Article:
• Week 1:Harms to Others/Impaired Driving/Violence (April 1-3)
  • Week 2:Increases in Alcohol-Related Emergency Room Visits (April 4-10)
  • Week 3:Alcohol’s Role in The Opioid Epidemic (April 11-17)
  • Week 4:Alcohol and Cancer (April 18-24)
  • Week 5:Harms to Others/Impaired Driving/Violence (April 25-30)

While the toolkit was developed for communities in SAMHSA’s Region 10, prevention partners anywhere can use the materials to help observe April as National Alcohol Awareness Month and full directions are provided in the toolkit.

Selected Resources

National Alcohol Awareness Month Links

Community Anti-Drug Coalitions of America (CADCA) Get Involved in Alcohol Awareness Month page – Great ideas for community prevention coalition and others for supporting Alcohol Awareness Month

National Substance Abuse Treatment Locators and Helplines:

SAMHSA’s National Helpline – 1-800-662-HELP (4357) – SAMHSA’s National Helpline is a free, confidential, 24/7, 365-day-a-year treatment referral and information service (in English and Spanish) for individuals and families facing mental and/or substance use disorders.

SAMHSA’s Behavioral Health Treatment Services Locator – A confidential and anonymous source of information for persons seeking treatment facilities in the United States or U.S. Territories for substance use/addiction and/or mental health problems.

SAMHSA’s Buprenorphine Practitioner Locator –  Find practitioners authorized to treat opioid dependency with buprenorphine by state.

SAMHSA’s Opioid Treatment Program Directory – This site has a drop-down menu for locating programs by state.

Alcohol Screening – Sponsored by the Center on Addiction (formerly run through the Join Together News Service, a project of the Boston University School of Public Health).

Mental Health America – mental health testing tools for screening.

Nevada Substance Abuse Treatment Locators and Helplines:

Behavioral Health NV – A database of behavioral health providers specializing in substance use disorder and co-occurring mental health disorder treatment services.  All agencies listed are Certified by the Division, SAPTA (Substance Abuse Prevention and Treatment Agency).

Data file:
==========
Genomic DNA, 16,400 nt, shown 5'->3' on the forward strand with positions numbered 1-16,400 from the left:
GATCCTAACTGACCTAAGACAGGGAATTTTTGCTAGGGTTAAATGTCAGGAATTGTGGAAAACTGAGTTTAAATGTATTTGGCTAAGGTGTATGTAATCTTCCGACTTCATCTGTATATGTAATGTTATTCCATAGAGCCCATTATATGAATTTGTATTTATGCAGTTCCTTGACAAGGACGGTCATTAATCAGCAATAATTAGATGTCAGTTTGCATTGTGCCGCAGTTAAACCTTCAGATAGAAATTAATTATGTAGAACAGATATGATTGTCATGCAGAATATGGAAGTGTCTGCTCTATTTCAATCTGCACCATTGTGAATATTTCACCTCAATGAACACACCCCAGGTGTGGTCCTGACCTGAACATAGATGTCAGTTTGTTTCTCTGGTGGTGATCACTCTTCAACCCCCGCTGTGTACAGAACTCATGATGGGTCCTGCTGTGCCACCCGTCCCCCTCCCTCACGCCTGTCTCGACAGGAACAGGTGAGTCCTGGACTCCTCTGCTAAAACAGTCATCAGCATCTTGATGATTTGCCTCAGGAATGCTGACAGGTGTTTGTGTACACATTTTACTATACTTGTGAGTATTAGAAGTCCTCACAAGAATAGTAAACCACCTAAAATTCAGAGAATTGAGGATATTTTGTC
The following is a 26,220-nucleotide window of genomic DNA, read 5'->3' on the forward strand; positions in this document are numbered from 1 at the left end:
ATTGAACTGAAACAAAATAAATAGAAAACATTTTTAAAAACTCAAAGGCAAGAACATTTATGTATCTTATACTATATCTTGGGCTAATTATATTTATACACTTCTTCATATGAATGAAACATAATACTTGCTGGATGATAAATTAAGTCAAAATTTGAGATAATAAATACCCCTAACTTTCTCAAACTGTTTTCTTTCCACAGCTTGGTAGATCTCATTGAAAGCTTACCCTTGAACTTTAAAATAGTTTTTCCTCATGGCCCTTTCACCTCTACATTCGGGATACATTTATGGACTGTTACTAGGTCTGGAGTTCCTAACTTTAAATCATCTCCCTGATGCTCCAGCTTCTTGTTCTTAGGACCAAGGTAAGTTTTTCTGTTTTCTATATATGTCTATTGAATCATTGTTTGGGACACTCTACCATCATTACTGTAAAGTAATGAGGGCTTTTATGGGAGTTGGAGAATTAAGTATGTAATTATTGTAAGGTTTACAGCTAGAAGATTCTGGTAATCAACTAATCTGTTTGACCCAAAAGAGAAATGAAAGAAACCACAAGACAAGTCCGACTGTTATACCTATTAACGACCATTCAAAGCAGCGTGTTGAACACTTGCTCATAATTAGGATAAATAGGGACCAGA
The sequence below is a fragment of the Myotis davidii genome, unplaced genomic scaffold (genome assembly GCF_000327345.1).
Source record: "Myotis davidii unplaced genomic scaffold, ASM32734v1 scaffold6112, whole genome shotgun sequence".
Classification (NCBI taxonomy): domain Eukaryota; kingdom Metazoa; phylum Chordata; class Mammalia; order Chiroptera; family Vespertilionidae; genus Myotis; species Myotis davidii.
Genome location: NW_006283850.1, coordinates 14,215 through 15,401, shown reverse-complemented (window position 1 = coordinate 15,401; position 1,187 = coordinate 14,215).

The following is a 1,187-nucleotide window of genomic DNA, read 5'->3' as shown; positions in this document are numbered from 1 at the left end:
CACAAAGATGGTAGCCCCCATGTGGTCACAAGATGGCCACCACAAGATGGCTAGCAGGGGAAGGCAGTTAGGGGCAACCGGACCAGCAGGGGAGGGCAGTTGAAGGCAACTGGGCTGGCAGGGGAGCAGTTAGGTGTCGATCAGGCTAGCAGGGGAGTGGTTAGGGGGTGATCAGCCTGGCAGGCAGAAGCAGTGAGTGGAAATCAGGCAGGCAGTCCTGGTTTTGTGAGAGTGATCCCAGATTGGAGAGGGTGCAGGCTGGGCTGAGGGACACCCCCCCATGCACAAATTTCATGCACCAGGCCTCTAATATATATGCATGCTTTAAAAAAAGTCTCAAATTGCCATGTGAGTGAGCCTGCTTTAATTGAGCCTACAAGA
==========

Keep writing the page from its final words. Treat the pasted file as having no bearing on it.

Crisis Support Services of Nevada 1 (800) 273-8255 or Text CARE to 839863 –  “Crisis Support Services of Nevada’s mission is to provide 24/7, free, confidential and caring support to people in crisis. We work every day to be a beacon of hope in their darkest moments and empower them to see a better tomorrow. For more than 50 years, we have provided an empathetic ear, a caring heart and a helping hand to anyone in need.” Some of the issues they respond to are:

  • Depression & suicide
  • Sexual Assault/Domestic Abuse Hotline: 1-775-221-7600 or Text SASS to 839863
  • Elder abuse/Child abuse: 1-833-803-1183
  • Domestic violence
  • Stalking
  • Substance abuse Help Line: 1-775-825-4357 or toll free 1-800-450-9530

Nevada Community Prevention Coalitions

Websites for Prevention Coalitions

Community Anti-Drug Coalitions (CADCA) Alcohol Awareness Month page

Miscellaneous Resources

Alcohol Screening and Brief Intervention for Youth: A Practitioner’s GuideA guide, developed by NIAAA, designed to help health care professionals quickly identify youth at risk for alcohol-related problems.

Planning Alcohol Interventions Using NIAAA’s College Alcohol Intervention Matrix (AIM)

The College Alcohol Intervention Matrix – is a new resource to help schools address harmful and underage student drinking. Developed with leading college alcohol researchers and staff, it is an easy-to-use and comprehensive tool to identify effective alcohol interventions.

Find Additional resources in the Resources & Downloads page.

What did we miss? Do you have resources and links that we failed to mention? Please post them in the comments below.